The importance of African-American musical traditions on bluegrass has often been overlooked in the past. The notion that bluegrass is a purely white musical tradition has been the prevailing narrative in musicological circles. However, racial segregation in the antebellum South, and to a certain extent in the pre-Civil War South, was not as absolute as was previously thought. “At times, many blacks and whites interacted not so much as members of segregated racial groups engaged in cultural imitation or barter but as members of one group sharing class consciousness vis-à-vis the planter class” (Farmelo 182).
Some believe that the segregation of white and black settlers in the mountains was not as prominent among those of ethnic groups who shared the same social class. It is believed that whites and African-Americans often came together through the Church. The second Awakening, a religious revivalist movement that started in the early 19th century, spread through the South starting in Kentucky. The movement "gave rise to the massive outdoor camp meetings where for the first time black and white met on anything like equal terms" (Small 99).
The revivalist religious movement also helped to spread what was known as shape note singing schools.
Shape-note singing was devised in the late 18th century as a way to allow religious congregations to sing better. Each note on a scale was assigned a specific shape that would indicate pitch to the congregation. This methodology was perfect for congregants who were not music literate. Shape note singing became popular throughout the Antebellum South. The hymn texts were taken from English hymnists such as Isaac Watts and Charles and John Wesley, as well as from poems by lesser-known American hymnists. The melodies drew upon songs from varying musical traditions: ﬁddle tunes, psalms, ballads, camp-meeting tunes, and anthems (Campbell). The evidence of African American involvement in shape note singing is difficult to find, although it has been discovered that “before the Civil War black singers, both slave and free, participated avidly in shape-note singings (particularly during interracial camp meetings), often having a marked impact on the style of music the antebellum books contained” (Campbell).
Other religious musical traditions include “lining out,” where a cantor would shout out lines of a hymn in a timed fashion so that the congregation would be able to follow the next line. This helped in areas where song books were difficult to come by and where a portion of the congregation was illiterate. African-American slaves were exposed to lining out during the pre-Civil War era. “Among the slaves, lining out was called raising a hymn. The minister or a devout male member of the community would raise the hymn. Instead of singing the lines of the hymn as they were written, or reciting them in an oratorical manner, the leader would chant the lines, often chanting two lines at a time to a tune unrelated to the tune the congregation would sing” (Boyer 7).
The most obvious African-American contribution to bluegrass was the banjo. The banjo originated from a single-stringed, gourd-bodied instrument from Africa. Later, the gourd was replaced with a wooden hoop covered in a taut skin. A four-string version of the instrument emerged in the late 17th century, and a five string version (the addition of the fifth string is normally attributed to the Scottish-American musician Joel Walker Sweeney) can be seen in paintings of black banjo players from between 1777 and 1800 (Farmelo 189). Farmelo argues that the banjo is “probably the first distinctly African-American instrument. Details aside, the banjo grew up on the North American continent as part of a resilient African heritage” (189). Musicologists and folklorists have varying theories of exactly how white Southern Appalachian residents came to know of the instrument. Some believe that freed slaves traveling through the Appalachians brought the first banjos to the region. Others believe that there was more cultural interaction between whites and African Americans during this period.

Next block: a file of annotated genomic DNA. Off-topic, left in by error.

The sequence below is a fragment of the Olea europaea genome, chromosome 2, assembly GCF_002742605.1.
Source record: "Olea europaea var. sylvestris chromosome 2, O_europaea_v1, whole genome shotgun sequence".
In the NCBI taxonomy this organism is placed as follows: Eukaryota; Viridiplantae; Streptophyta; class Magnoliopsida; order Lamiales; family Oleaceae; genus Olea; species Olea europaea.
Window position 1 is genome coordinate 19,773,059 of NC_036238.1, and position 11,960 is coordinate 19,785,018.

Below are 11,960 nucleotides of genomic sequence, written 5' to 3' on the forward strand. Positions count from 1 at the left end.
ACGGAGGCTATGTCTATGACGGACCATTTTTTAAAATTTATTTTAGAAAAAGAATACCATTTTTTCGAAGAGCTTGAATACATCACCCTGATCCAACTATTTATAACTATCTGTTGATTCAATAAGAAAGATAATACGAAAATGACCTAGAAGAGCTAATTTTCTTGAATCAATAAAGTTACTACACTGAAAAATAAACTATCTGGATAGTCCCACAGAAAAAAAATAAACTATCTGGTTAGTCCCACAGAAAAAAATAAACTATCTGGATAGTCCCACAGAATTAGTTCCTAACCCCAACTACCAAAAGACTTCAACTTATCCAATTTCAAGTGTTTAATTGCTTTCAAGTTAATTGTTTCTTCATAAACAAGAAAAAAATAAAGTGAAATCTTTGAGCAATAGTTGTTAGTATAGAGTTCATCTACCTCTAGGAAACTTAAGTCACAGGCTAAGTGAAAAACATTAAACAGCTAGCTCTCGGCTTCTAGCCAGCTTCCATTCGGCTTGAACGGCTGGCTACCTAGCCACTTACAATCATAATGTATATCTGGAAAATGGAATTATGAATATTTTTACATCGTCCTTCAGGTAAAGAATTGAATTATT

However, many folklorists believe the banjo was brought to the Southern Appalachian region via traveling minstrel shows themselves, which featured white performers imitating African-American performers making music. While this exposure to the banjo via minstrel shows is heavily documented with newspaper advertisements and magazine and journal articles, it is less evident how the banjo playing styles of African Americans were taught to the white performers (Farmelo 190). However, the use of the banjo in these minstrel shows became a symbol to newly freed African-American slaves who wanted to distance themselves from the plantation slave stereotype that minstrelsy portrayed. It was this that brought African-American folk musicians to play the banjo less frequently. Thus, the banjo was removed from the African-American folk music narrative and transferred to the white Southern Appalachian heritage (191). Despite this, some African-American string bands, most of which came from the North Carolina Piedmont region, were playing during the 1920s.
White banjo players most often used the
clawhammer playing technique – a highly percussive style used by minstrel performers who most likely learned the playing style from African-American banjo players. Robert Cantwell describes clawhammer banjo player as “using the force of his wrist and sometimes of his forearm [to bring] the back of his fingernail down upon the string, snapping it and striking the banjo head more or less forcefully at the terminus of its arc” (93). He goes on to say that this motion “encapsulates the note in a hard percussive shell which dissolves with the decay of the tone” (93).
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